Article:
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Power of Attorney

What is a power of attorney and how does it work? To keep a board game running while one player takes a break, that player could say to another 'roll the dice and move for me.' They are granting the second player power to act fully within the game rules. This... read more

What Is A Short Sale?

When a lender releases an existing mortgage for a payoff that is less or 'short' of the total amount due, the transaction is called a 'short sale.' Lenders sometimes accept short sales as an alternative to repossession and foreclosure, which can be expensive. ... read more

Deed In Lieu

Deed In Lieu' is a common short-hand term for this situation: a borrower can't make loan payments, and hands over their deed to the property instead, so that the lender does not have to take the home. The full phrase is 'deed in lieu of foreclosure' -- they'r... read more

Foreclosure Defense

In a foreclosure, a lender takes legal possession of collateralized property from a borrower who has not met the financial conditions of the loan. Foreclosure defense is the term for legal strategies to stall or stop foreclosure. Foreclosure defense strategie... read more

Common Types of Power of Attorney

Imagine a board game player telling a friend 'roll for me, but don't sell anything'. Would the friend continue to roll when the player returned? Probably not. In game terms, they were granting a limited, temporary power to act on their behalf. These two concep... read more

Probate Basics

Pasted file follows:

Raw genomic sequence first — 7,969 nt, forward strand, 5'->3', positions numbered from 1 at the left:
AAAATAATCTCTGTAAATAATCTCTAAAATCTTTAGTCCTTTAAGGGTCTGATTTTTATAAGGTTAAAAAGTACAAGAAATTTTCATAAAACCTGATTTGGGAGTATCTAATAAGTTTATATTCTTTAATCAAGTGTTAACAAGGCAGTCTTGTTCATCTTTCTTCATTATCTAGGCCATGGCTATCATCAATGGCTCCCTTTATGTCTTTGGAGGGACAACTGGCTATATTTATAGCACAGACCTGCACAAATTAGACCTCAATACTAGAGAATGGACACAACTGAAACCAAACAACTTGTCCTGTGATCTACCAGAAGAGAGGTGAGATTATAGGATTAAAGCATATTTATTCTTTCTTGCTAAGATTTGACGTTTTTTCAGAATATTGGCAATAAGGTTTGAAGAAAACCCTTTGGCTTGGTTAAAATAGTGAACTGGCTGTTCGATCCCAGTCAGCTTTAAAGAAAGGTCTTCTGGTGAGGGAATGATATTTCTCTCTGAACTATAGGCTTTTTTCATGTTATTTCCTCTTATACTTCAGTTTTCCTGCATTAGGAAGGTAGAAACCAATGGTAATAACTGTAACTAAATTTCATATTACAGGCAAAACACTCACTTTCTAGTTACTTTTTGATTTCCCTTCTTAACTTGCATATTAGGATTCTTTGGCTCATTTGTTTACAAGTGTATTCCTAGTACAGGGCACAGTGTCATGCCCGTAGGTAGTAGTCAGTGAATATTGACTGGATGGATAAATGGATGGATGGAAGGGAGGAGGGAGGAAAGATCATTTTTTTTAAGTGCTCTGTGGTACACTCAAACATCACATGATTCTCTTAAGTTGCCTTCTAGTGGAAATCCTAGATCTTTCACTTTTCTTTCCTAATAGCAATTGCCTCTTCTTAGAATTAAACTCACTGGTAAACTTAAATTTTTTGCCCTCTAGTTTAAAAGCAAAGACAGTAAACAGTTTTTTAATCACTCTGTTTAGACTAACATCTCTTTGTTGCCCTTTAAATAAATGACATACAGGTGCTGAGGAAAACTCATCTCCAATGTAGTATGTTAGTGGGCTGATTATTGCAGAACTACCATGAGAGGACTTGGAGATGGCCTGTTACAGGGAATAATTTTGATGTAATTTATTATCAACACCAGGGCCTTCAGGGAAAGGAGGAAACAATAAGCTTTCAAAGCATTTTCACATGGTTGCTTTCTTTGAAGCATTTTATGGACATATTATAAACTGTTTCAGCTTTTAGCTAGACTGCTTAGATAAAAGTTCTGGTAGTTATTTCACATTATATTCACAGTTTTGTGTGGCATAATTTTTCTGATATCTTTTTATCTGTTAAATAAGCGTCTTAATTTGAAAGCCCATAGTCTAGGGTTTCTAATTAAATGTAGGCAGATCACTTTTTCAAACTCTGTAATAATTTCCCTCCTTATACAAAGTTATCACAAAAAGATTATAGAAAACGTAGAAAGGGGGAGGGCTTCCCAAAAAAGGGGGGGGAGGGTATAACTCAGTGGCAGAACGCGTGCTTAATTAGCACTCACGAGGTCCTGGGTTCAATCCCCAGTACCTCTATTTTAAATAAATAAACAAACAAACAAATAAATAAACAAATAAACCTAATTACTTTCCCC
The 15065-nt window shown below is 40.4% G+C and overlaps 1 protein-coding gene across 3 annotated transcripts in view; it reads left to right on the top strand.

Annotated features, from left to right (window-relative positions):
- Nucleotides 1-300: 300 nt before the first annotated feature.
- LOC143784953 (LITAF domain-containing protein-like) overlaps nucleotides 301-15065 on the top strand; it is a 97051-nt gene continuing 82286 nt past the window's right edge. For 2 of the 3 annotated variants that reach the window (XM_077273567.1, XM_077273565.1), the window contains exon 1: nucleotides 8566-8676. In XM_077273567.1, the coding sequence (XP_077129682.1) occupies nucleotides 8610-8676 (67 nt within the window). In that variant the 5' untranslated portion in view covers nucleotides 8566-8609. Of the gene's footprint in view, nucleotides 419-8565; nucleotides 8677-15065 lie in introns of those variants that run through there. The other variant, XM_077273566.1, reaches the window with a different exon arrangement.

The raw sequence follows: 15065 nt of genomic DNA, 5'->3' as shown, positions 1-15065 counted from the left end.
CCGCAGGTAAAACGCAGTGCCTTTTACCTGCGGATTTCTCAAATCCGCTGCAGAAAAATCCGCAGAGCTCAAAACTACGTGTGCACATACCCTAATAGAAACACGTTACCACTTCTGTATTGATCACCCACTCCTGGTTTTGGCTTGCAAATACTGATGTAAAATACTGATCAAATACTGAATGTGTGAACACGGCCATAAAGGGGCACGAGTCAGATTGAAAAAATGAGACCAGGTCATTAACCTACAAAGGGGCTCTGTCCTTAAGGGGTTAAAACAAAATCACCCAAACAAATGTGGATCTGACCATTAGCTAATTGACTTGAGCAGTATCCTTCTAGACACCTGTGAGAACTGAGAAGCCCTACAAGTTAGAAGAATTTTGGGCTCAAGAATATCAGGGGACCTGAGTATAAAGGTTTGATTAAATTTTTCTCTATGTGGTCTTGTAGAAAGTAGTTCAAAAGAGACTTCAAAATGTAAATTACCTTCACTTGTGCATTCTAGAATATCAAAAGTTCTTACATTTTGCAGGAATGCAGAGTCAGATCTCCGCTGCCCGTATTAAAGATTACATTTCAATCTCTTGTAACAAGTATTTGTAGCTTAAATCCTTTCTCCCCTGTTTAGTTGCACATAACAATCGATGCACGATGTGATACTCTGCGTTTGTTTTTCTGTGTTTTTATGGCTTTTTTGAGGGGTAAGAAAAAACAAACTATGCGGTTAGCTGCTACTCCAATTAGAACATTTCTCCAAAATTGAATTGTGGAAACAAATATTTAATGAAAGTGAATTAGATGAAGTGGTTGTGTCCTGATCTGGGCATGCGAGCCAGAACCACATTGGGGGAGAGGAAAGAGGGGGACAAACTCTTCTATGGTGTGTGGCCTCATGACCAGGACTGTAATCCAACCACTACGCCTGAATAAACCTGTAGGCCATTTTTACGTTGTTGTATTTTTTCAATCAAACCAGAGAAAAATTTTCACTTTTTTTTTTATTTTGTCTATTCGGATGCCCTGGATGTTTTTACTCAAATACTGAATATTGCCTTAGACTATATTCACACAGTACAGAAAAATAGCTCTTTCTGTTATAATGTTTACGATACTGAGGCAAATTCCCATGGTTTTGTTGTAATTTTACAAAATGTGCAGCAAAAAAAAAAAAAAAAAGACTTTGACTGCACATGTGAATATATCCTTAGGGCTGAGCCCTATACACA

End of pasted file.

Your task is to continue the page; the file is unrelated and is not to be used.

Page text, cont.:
The legal distribution of assets and property left by someone who has died is called 'probate.' It is a process of law, involving government and courts, that ensures proper and legal distribution of their assets. Even if the deceased person had a legal will, pr... read more

Understanding Wills and Trusts

A will is a written document that defines how your assets will be distributed after you die. Trusts are legal arrangements that involve a separate legal entity to hold and distribute assets -- during your life, after your life, or both. As an alternative to wil... read more

Bankruptcy Basics

Bankruptcy is a set of legally-defined ways for individuals or businesses to settle debts without full payment, by following rules that govern their assets and financial actions for a period of time. There are two broad types, liquidation and reorganization. Un... read more

Bankruptcy Protection

When a person or business concludes that meeting their debts is not realistic, they may file for bankruptcy in Federal Bankruptcy court. A bankruptcy filing places an automatic stay on debt-related actions and judgements, including wage garnishment -- court-orde... read more

What is A Bankruptcy Petition?

Filing for bankruptcy starts with disclosing all financial information. This is done on a form called a 'bankruptcy petition', provided by the US Bankruptcy Court. The bankruptcy case starts when the bankruptcy petition form is filed. Both individuals and bus... read more